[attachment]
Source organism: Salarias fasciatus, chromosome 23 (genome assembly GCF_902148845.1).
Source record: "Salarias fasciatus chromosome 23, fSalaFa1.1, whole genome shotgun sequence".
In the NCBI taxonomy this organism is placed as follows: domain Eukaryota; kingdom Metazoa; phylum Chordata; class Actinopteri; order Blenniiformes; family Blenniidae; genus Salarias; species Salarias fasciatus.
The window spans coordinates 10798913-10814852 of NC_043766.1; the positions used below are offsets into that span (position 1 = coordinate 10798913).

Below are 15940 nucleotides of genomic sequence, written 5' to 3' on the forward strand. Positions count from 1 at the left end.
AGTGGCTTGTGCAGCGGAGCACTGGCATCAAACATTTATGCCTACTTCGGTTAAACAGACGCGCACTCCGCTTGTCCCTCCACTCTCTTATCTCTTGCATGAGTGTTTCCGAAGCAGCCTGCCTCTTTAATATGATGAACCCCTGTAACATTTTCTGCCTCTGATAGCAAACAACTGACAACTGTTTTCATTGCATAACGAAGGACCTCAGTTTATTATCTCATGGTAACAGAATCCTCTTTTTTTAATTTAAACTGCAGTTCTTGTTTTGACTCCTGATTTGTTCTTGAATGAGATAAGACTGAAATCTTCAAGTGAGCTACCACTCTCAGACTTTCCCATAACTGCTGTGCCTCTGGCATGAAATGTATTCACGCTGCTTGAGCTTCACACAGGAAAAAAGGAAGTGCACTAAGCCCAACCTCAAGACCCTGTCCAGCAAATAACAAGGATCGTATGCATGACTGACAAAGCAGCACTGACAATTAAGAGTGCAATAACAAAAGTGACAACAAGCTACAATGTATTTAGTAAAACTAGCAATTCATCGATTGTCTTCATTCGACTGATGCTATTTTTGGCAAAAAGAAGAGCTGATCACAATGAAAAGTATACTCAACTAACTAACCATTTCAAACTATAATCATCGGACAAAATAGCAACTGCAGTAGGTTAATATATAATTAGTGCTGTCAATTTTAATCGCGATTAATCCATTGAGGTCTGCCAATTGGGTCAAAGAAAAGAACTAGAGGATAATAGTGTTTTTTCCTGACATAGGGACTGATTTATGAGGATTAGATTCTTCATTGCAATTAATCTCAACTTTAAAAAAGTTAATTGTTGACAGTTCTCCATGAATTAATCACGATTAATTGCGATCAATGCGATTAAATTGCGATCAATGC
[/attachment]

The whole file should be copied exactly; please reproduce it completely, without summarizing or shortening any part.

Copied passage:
Source organism: Salarias fasciatus, chromosome 23 (genome assembly GCF_902148845.1).
Source record: "Salarias fasciatus chromosome 23, fSalaFa1.1, whole genome shotgun sequence".
In the NCBI taxonomy this organism is placed as follows: domain Eukaryota; kingdom Metazoa; phylum Chordata; class Actinopteri; order Blenniiformes; family Blenniidae; genus Salarias; species Salarias fasciatus.
The window spans coordinates 10798913-10814852 of NC_043766.1; the positions used below are offsets into that span (position 1 = coordinate 10798913).

Below are 15940 nucleotides of genomic sequence, written 5' to 3' on the forward strand. Positions count from 1 at the left end.
AGTGGCTTGTGCAGCGGAGCACTGGCATCAAACATTTATGCCTACTTCGGTTAAACAGACGCGCACTCCGCTTGTCCCTCCACTCTCTTATCTCTTGCATGAGTGTTTCCGAAGCAGCCTGCCTCTTTAATATGATGAACCCCTGTAACATTTTCTGCCTCTGATAGCAAACAACTGACAACTGTTTTCATTGCATAACGAAGGACCTCAGTTTATTATCTCATGGTAACAGAATCCTCTTTTTTTAATTTAAACTGCAGTTCTTGTTTTGACTCCTGATTTGTTCTTGAATGAGATAAGACTGAAATCTTCAAGTGAGCTACCACTCTCAGACTTTCCCATAACTGCTGTGCCTCTGGCATGAAATGTATTCACGCTGCTTGAGCTTCACACAGGAAAAAAGGAAGTGCACTAAGCCCAACCTCAAGACCCTGTCCAGCAAATAACAAGGATCGTATGCATGACTGACAAAGCAGCACTGACAATTAAGAGTGCAATAACAAAAGTGACAACAAGCTACAATGTATTTAGTAAAACTAGCAATTCATCGATTGTCTTCATTCGACTGATGCTATTTTTGGCAAAAAGAAGAGCTGATCACAATGAAAAGTATACTCAACTAACTAACCATTTCAAACTATAATCATCGGACAAAATAGCAACTGCAGTAGGTTAATATATAATTAGTGCTGTCAATTTTAATCGCGATTAATCCATTGAGGTCTGCCAATTGGGTCAAAGAAAAGAACTAGAGGATAATAGTGTTTTTTCCTGACATAGGGACTGATTTATGAGGATTAGATTCTTCATTGCAATTAATCTCAACTTTAAAAAAGTTAATTGTTGACAGTTCTCCATGAATTAATCACGATTAATTGCGATCAATGCGATTAAATTGCGATCAATGC